The coronavirus pandemic has sent milk flying off the shelves as people stock up on essentials, but has also eliminated much of the dairy needed by institutions ranging from schools to restaurants. The effects are disrupting supply chains, labor forces, importing and exporting.
The most disruptive attribute is that no one knows how this will all play out. It’s the uncertainty that is most unsettling for business owners, farmers and producers. Welcome to the new normal.
The good news is the dairy industry is resilient, resourceful and ready to take on these challenges. The industry can also look to venture capital for guidance on adapting in uncertain times. Venture capitalists must make investments and decisions, despite constant change and future outcomes that are entirely unpredictable. Here are three tips for adapting in uncertain times from the VC playbook.
Look to external innovation
The challenges we are facing are not limited to the dairy industry. Myriad industries, sectors and businesses are grappling with similar disruption challenges.
There is a great opportunity to welcome outside perspective and embrace best practices from unlikely sources. Joy’s Law is the principle that "no matter who you are, most of the smartest people work for someone else.” Opening your challenges to emerging technologies and startups is a way to learn, spark new revenue streams and find creative solutions to streamline your business.
Perhaps Otto Motors could enable fully autonomous, flexible material handling. Could Loop help your consumers order directly from you in a sustainable manner and eliminate single-use containers? Could accelerators help develop new dairy-focused products that create new demand and drive meaningful sales?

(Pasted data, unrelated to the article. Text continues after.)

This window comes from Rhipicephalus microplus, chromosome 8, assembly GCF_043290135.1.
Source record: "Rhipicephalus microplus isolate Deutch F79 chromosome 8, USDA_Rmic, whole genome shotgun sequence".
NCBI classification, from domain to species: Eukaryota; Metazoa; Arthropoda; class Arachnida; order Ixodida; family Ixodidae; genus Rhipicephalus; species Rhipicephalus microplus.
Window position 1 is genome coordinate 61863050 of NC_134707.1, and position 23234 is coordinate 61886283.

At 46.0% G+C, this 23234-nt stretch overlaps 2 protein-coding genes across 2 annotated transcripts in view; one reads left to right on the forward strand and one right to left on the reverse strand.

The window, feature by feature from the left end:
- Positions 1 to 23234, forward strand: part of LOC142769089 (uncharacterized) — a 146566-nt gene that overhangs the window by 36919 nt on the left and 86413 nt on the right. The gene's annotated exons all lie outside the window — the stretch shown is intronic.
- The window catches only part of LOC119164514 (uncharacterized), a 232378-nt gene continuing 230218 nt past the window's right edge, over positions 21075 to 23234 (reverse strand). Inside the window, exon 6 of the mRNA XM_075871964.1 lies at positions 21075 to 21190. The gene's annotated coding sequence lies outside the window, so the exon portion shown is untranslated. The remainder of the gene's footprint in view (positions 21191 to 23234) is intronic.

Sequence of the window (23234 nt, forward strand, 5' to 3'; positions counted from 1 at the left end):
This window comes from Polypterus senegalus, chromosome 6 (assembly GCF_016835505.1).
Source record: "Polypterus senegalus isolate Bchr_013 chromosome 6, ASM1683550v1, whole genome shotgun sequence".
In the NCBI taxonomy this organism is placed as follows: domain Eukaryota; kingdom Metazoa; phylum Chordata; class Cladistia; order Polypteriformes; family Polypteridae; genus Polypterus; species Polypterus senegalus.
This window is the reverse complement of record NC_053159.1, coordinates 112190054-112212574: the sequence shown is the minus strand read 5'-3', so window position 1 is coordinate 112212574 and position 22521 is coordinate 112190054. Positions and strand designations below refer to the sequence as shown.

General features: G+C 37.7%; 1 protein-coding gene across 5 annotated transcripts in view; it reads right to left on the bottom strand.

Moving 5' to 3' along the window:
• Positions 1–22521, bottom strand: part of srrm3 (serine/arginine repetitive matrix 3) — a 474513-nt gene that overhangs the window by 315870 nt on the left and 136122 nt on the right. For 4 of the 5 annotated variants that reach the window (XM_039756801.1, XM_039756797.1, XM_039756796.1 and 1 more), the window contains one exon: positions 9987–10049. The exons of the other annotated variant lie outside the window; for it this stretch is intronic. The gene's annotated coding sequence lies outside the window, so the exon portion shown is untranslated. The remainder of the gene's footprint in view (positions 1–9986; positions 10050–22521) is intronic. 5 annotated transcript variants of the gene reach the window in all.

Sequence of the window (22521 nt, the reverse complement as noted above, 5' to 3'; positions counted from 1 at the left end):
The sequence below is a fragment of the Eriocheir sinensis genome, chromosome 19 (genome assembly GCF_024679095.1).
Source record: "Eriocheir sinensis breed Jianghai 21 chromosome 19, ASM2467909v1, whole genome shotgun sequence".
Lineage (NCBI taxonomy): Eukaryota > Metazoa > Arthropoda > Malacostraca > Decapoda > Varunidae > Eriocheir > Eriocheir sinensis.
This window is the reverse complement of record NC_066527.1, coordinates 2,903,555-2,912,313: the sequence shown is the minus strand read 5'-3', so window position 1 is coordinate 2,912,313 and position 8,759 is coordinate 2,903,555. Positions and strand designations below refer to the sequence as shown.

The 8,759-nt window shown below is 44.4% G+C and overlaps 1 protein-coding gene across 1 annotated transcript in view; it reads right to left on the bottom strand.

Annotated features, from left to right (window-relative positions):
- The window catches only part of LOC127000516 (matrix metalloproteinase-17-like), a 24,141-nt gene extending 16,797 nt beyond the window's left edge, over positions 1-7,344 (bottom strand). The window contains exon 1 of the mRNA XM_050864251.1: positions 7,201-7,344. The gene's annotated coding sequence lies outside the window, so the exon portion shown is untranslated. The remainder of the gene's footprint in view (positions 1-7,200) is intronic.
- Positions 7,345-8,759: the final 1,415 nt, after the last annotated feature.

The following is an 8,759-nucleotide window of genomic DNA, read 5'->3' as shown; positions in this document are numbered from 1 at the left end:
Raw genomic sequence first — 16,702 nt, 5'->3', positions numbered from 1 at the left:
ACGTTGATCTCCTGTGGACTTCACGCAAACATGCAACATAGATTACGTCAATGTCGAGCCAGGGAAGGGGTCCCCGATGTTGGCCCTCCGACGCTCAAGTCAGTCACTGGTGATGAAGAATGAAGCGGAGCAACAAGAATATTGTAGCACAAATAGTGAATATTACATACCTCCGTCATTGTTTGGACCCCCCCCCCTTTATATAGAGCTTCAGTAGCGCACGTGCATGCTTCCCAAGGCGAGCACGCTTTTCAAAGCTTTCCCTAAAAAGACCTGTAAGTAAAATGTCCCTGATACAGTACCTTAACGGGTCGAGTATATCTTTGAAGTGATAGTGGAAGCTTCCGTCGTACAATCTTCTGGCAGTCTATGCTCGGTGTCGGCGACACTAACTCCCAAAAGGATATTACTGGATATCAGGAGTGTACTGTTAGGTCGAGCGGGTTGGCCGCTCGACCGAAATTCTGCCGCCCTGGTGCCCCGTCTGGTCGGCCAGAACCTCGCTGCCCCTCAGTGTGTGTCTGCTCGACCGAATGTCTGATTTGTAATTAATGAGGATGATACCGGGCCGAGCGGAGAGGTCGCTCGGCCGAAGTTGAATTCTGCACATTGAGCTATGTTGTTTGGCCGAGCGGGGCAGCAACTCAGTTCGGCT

Embrace rapid experimentation
Retooling your entire processor facility with state-of-the-art robotics is an intense capital expenditure even in the best of times. In 1906, Vilfredo Pareto discovered that 20% of the peapods in his garden produced 80% of the peas. The Pareto principle later informed a Silicon Valley principle known as Power Law Distribution: The lion's share of returns is earned from a small number of investments.
These types of mental models are incredibly helpful in times of uncertainty because they help guide us even as the rules of the game are changing. To put them into practice, make many small, affordable, rapid experiments and measure their impact. Double down on the ones that show results, and quickly eliminate those that are not helping your business. Don’t bet the farm on one magic solution.
Perhaps a solution could involve looking to Brightseed to identify novel nutrients that can be combined with dairy to deliver new superfood combinations. Or perhaps Notpla could help make packaging "disappear." Or perhaps you could discover your consumers’ taste and smell preferences by tapping into applied neuroscience and biometric testing by Thimus. The key is to rapidly experiment with a number of solutions that can deliver outsized gains rather than limit yourself to a larger, more costly investment that promises only incremental improvements.
Connect directly with consumers
It used to be that you talked with your customers as you dropped off their milk. Yet we got further and further from our customers and lost that direct feedback loop. Our priority shifted toward servicing the middleman rather than the end consumer.
Many of the unicorns in Silicon Valley disrupted huge packaged goods companies by simply working directly with consumers and using data to better reach and understand them. Many adapted the milkman model of years past to ensure the direct relationship.
This goes to prove that often, “what’s old is new again.” Consumer preferences are an evolving and moving target. Those with relationships with their consumers can hear those changes directly and move more quickly to optimize for success. Look into instant consumer feedback on packaging, preferences and needs from companies like Perksy. Start a podcast letting consumers understand the people beyond the farm with Messy.Fm.
We are living in an uncertain world where the only thing we can count on is constant change. The most adaptable companies are the ones that will thrive.
Listen to your consumers, and experiment to serve them better with the help from emerging and inventive solutions. This sets you up for short-term success and builds enduring mental models that will serve you, regardless what tomorrow brings.